Components should, to the extent possible, be state-free. Ideally all the data needed to perform a task is provided in the input data. In object-oriented-programming the primary entities often represent things/nouns, which encourages bundling together different aspects of, with associated buildup of state.
Instead it is preferrable to let the data that moves through the system be the thing/noun, and let the components be the actions/verbs which operate on this thing.
If there are a collection of actions somehow provided by the same “thing” (like a device or subsystem), one can use a group to visually indicate that a set of nodes are related to eachother.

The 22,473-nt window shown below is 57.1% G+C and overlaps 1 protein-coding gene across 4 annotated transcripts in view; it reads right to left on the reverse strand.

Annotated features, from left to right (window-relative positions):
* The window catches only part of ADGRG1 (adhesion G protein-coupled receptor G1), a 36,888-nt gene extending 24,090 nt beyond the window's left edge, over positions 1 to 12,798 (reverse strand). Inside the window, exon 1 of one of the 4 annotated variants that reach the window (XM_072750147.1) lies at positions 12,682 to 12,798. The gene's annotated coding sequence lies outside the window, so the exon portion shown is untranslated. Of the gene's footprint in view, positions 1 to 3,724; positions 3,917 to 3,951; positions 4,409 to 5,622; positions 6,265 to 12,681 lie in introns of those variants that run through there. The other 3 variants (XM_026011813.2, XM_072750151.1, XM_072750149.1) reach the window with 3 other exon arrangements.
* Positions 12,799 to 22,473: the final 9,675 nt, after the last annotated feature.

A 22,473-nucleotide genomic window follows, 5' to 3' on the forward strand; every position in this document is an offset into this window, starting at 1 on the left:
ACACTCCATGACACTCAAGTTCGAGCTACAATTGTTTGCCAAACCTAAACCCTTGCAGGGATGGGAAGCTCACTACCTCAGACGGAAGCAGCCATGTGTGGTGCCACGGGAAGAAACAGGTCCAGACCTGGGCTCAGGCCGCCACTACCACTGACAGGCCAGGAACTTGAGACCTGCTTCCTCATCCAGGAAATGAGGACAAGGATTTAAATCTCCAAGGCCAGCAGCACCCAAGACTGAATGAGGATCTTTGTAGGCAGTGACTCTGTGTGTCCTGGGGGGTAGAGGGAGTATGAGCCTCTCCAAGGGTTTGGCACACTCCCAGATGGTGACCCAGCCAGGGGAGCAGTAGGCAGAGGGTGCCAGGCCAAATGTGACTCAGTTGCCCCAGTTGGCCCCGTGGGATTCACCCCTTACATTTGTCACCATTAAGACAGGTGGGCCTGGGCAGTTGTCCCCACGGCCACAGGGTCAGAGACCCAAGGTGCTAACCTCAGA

Always send data
Even for cases where one “does not need to”, like when a component uses input to perform a side-effect, like storing to a database, or notifying an external system.
This allows to know that an operation completed, and to trigger new operations afterwards. One immediate usecase is for automated tests, which can then assert that any side-effects performed was done, and done correctly.
If there is no processed/derived data, send the original input onwards.
Use a dedicated port/queue for errors
Allows to easily distinguish success from failures. By convention it is often just called
This can for instance be used to automatically report failures to a QA system, for automated or manual analysis.
Or to retry operations, in order to automatically recover from intermittent failures.